Hmm, I remember the Simpsons coming out, and all my schoolmates thinking it was cool, but I didn’t really get it. We all sang “Do the Bartman” though. That was cool. :o

Oooh, on preview, yes! I remember G.I. Joes. Loved the metal minis (I think it was the only action figures that were metal). Those were great!

You could probably expand this out to 1979-1983 or so. I might have been born in 1980 (yeah, yeah, oldster barging in :wink: ), but I remember the Smurfs, TMNT, the original NES (and finally getting one after begging forever), Ice Ice Baby, the debut of the Simpsons, GI Joe, MC Hammer, slap bracelets, and other stuff. (A lot of what I remember is the girl stuff – Jem, Strawberry Shortcake (the first time around), Care Bears (ditto), Teddy Ruxpin, etc.)

I wonder how this list will vary depending on what country someone grew up in. I grew up in the US.

It’s true that you kids born in 1981 remember black and white TVs? I was married in 1977 and we had color TVs way before that. I’m still in shock here that people born in 1981 are now adults.

Yeah, I’m wondering that, too. I was born in 1970, and we had color TVs, with a remote, even. Plus I watched Rocky & Bullwinkle and Underdog. WTF is up with black and whites and the same cartoons? I don’t think we ever had a black and white TV.

I assume thats a question.
But, yes, I do remember having a black and white TV. I think that was the time when a changeover from B&W to color was happening, because I had both.

The B&W one was really old. It had two knobs (ha ha) which I never understood how to work, and you would have to use them to tune the picture (I think).

Yep. It’s all we had when I was very little. Then we got a 27" Curtis Mathis cabinet-style TV (my dad bought it because it was American) and that lasted up until after I moved out of the house a couple years ago. They finally had to get a new tv because - although they had a lifetime warranty on the Curtis Mathis - all the shops that worked on them went out of business.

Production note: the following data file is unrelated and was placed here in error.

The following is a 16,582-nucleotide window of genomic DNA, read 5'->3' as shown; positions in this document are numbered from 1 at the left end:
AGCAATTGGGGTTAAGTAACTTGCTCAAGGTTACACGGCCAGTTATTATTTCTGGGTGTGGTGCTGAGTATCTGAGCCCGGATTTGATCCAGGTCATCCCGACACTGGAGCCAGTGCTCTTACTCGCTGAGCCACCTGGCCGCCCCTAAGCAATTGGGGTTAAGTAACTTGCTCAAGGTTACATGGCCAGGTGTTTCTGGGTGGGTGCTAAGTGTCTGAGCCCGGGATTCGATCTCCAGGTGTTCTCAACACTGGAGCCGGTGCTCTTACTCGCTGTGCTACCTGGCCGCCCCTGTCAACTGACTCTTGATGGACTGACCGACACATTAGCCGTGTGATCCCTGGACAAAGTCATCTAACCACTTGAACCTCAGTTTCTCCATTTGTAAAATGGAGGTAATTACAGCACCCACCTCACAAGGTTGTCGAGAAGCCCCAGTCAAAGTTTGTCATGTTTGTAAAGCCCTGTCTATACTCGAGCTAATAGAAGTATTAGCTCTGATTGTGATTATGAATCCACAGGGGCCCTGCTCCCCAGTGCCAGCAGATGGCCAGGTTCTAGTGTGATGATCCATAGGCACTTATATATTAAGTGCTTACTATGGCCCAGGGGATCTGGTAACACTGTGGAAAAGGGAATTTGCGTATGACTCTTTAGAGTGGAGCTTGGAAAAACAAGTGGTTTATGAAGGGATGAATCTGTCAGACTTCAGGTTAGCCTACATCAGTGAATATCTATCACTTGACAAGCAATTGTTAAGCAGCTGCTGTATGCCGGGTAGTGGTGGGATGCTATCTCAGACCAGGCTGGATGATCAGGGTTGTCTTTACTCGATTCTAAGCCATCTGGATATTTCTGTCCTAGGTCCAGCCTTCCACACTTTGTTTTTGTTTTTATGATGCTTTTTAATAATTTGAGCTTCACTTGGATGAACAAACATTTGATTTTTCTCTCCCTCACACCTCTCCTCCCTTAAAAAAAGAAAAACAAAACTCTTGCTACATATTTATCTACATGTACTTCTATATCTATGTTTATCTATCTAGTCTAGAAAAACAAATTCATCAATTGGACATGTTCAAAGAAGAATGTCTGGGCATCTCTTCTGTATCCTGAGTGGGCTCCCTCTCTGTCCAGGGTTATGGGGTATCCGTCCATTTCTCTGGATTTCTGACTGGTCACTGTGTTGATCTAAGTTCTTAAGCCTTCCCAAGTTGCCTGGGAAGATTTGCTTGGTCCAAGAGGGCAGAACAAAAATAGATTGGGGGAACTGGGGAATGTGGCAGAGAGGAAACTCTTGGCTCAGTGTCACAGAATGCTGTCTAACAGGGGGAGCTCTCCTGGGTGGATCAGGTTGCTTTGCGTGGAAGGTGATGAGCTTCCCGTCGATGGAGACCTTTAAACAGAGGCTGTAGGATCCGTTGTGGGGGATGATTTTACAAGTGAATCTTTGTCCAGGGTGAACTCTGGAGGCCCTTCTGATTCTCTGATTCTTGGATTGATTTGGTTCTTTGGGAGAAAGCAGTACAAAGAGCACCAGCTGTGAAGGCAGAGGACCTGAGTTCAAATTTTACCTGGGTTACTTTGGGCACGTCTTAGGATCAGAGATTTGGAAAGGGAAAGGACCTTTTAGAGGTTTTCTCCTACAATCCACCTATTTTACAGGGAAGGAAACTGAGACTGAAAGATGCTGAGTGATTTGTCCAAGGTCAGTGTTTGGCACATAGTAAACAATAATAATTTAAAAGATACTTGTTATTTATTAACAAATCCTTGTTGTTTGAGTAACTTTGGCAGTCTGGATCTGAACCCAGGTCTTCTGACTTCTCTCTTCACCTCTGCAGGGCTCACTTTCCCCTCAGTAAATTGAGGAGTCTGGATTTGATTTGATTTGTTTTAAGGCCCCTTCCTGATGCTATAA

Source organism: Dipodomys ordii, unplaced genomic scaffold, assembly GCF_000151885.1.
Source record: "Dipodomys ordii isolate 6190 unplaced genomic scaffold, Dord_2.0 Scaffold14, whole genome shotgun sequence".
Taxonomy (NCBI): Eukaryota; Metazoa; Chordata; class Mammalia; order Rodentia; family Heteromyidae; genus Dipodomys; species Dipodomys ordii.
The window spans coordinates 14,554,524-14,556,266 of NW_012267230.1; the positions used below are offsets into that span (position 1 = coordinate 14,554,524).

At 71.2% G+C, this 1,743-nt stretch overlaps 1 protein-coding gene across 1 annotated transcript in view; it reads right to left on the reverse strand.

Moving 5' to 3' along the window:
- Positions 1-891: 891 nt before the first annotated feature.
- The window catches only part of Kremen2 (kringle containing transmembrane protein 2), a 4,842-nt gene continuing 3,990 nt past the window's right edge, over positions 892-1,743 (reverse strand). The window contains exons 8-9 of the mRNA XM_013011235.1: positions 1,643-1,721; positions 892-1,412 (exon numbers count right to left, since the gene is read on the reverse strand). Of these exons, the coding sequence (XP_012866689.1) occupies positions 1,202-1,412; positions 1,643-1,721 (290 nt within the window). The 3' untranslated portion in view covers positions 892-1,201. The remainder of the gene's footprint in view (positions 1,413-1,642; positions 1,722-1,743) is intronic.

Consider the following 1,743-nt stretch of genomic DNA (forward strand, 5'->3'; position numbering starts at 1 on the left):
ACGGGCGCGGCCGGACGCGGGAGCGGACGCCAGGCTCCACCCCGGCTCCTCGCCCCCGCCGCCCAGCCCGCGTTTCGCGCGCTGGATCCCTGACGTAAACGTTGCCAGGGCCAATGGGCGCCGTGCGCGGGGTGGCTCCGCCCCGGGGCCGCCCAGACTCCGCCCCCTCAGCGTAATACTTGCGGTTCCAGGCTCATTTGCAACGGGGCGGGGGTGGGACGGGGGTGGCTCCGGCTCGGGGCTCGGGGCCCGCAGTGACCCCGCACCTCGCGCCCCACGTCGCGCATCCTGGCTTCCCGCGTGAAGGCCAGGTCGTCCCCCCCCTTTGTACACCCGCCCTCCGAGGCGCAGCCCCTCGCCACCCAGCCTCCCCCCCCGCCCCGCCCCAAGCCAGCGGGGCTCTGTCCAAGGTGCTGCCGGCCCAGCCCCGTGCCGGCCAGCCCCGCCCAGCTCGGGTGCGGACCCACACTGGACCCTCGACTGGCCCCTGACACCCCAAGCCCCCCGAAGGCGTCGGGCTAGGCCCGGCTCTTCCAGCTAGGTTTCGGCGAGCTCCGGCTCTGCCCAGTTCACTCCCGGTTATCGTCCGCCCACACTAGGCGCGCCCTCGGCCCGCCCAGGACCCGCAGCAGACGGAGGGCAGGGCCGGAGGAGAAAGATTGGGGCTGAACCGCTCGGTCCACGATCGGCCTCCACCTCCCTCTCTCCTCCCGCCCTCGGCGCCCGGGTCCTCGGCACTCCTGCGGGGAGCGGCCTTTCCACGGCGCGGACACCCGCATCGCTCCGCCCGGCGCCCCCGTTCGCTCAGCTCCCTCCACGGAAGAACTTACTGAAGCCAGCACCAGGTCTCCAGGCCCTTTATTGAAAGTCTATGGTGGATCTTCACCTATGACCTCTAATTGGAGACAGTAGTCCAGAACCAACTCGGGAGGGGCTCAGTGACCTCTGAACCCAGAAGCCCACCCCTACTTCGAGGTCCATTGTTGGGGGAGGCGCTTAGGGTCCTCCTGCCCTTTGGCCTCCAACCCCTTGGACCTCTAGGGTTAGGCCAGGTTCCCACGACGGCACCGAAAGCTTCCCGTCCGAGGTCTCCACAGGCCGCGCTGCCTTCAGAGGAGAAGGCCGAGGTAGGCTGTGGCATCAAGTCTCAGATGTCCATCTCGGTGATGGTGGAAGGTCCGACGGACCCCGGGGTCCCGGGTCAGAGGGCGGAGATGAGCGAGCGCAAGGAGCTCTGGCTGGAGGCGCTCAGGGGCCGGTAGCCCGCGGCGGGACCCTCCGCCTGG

Well, I don’t know if I’d call myself an adult…:slight_smile: I will be 24 this summer though.

The technological aspects have more to do with economic class than age bracket unless the technology is either an antique or hasn’t been commercialized yet. B&W TVs are antiques now, but they were obviously in active use in the early-mid 1980s in some households.

(By antique, I mean something so old it’s actually more expensive to acquire and maintain than a more modern alternative. Finding parts for a B&W TV is an expensive proposition these days, as well as finding someone qualified (and interested enough) to fix it.)

Mine had 3 knobs: One was on/off and volume, on was UHF, and one was VHF. I remember that most of the UHF channels didn’t come in, and I think the one that did sucked.

I’m not saying that black and white TVs were the norm for established familes in the early/mid 80s, but my parents were young; my dad was only a couple years out of the Marines, and even though they both grew up in Los Angeles, they were sort of hippies at heart, having briefly lived in Colorado with no electricity just a couple of years before I was born. I guess that little 13" black and white was all we needed at the time.

I watched a lot of the same cartoons, but I’m nearly a decade older. Those were just the cool shows! :smiley:

Re: B&W sets, even though we had the big color set in the living room for the whole family, as did everyone else I knew, I was way geeked to get a 13 inch B&W of my very own in 1983 or 84. They were definitely still around and still selling new, primarily for cheap secondary sets.

1977 here. My middle brother is a late 1980 and I remember some of his favorites from then.

TMNT: I pretended to be too old for but managed to watch all the time. Lil’ bro had many of the figures.
jngl watching TMNT: “That’s not how a reeal ninja would punch.”
bro: “Ya it iiiss!”
jngl: “No, its more like this…whump
bro: “Mooo-ooommm” Sobbing
jngl: snicker

M.A.S.K.(Mobile Armored Strike Kommand [sic]). I remember not really liking the cartoon but the toys were soooo cool. I still want a gull wing doored car so I can pretend to fly around like Camero/figher jet Thunder Hawk. Machine guns on the wingtips are a nice touch, too.

M.U.S.C.L.E. men I never got into…until I heard what happened when THEY got into the microwave…sorry, Mom.

WWF wrestling. Was not big in our family before or after but for about a one year period, Macho Man was king.
jngl: “That’s not how a reeeal wrestler would hit.”
bro: “…Um…”
bro: “Moooooo-ooommm!” Sobbing